What score do you need to achieve to make it through Level I? The CFA Institute, which masterminds the entire process, is notoriously coy when it comes to explaining what constitutes a pass and what doesn’t.
To pass, candidates need to meet the minimum ‘net passing score.’ However, the minimum net passing score is never given and varies year-on-year according to how hard the paper was and how well everyone does.
The CFA Institute uses something known as the ‘Angoff Standard Setting Method’ (explained here) to determine the pass rate. This has something to do with a set of CFA Charterholders sitting down and working out how difficult the questions really are and how easy it ought to be to pass.
To confuse matters further, because the marks allocated to different topics vary (click here to see the allocation for June 2016), strong performance in one topic won’t necessarily compensate for weak performance in another. If you’ve just failed the CFA I exam, you might therefore be confused as to why.
Based on results posted in various online forums, we’ve identified the candidates who passed the Level I exam in December with the weakest scores. This is, seemingly, the minimum you’ll need to pass:
1. You can pass with less than 50% in four subjects (Derivatives, Economics, Portfolio Management, and Quantitative Methods), with 51% to 70% in Alternative Investments, and with more than 70% in Corporate Finance, Equity Instruments, Ethical and Professional Standards, Financial Reporting and Analysis, and Fixed Income.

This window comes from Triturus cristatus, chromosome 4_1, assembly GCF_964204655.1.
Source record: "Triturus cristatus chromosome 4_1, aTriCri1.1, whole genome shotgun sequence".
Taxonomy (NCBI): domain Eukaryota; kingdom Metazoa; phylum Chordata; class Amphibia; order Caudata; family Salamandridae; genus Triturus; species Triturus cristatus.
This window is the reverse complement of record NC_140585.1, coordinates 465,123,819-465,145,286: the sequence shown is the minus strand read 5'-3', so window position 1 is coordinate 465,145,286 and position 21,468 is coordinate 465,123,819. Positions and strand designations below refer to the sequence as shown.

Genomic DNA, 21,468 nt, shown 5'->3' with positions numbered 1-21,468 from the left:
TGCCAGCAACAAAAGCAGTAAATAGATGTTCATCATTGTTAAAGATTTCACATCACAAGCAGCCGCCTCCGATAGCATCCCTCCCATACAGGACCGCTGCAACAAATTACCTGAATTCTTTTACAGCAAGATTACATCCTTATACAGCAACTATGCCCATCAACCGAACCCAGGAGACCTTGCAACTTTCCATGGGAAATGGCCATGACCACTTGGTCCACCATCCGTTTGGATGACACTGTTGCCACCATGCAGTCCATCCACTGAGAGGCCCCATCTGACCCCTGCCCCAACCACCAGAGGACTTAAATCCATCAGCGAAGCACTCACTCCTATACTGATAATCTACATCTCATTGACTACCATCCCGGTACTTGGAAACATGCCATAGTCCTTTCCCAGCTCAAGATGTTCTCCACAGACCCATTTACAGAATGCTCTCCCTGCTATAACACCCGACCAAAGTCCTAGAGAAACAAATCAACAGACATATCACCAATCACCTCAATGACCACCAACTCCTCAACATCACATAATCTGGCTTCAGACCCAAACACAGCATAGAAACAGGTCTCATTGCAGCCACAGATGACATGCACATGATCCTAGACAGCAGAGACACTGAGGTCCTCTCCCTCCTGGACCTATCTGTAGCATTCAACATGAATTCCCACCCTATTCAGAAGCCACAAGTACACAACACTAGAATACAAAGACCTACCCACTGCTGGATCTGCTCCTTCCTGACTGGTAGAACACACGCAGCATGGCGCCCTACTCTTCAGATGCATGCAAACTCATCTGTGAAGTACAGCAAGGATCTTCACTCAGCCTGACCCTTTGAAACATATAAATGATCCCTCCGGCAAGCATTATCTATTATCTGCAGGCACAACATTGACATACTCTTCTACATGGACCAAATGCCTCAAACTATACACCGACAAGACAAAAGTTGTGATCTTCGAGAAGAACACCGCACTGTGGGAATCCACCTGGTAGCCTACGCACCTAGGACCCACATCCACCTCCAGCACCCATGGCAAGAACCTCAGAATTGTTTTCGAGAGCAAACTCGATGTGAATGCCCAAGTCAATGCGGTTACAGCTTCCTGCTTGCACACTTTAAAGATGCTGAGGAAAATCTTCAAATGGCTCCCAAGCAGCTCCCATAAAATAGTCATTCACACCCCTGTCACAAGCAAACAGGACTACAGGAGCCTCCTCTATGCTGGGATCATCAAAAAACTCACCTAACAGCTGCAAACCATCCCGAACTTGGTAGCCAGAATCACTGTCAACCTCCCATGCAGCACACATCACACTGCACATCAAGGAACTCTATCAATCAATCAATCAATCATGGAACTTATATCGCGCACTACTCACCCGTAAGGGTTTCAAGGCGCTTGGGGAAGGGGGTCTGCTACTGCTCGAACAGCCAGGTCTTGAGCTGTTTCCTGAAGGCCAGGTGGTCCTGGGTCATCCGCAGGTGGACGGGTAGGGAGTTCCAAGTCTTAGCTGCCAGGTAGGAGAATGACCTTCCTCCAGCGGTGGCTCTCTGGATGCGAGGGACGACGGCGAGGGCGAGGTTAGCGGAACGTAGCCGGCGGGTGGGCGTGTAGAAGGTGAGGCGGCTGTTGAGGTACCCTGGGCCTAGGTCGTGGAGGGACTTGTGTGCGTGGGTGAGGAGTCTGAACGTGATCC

2. You can pass with Financial Reporting and Analysis under 50%, Economics and Portfolio Management over 70%, and everything else (seven other subjects) between 51% and 70%.
3. You can pass with less than 50% in Derivatives and more than 70% in Corporate Finance and Equity Investments, and between 51% and 70% in the other seven subjects.
4. You can pass with less than 50% in Quantitative Methods, Derivatives, Financial Reporting and Analysis, as long as you have more than 70% in Economics, Quantitative Methods, and Equity Instruments, and 51% to 70% in Corporate Finance, Ethical and Professional Standards, Fixed Income, and Portfolio Management.
In other words, you don’t have to get more than 70% in everything to pass. You don’t even need to get more than 51% in everything to pass. You can get less than 50% in up to four topics, but you will probably need to counterbalance this with more than 70% in at least three subjects and with 51% to 70% in the rest.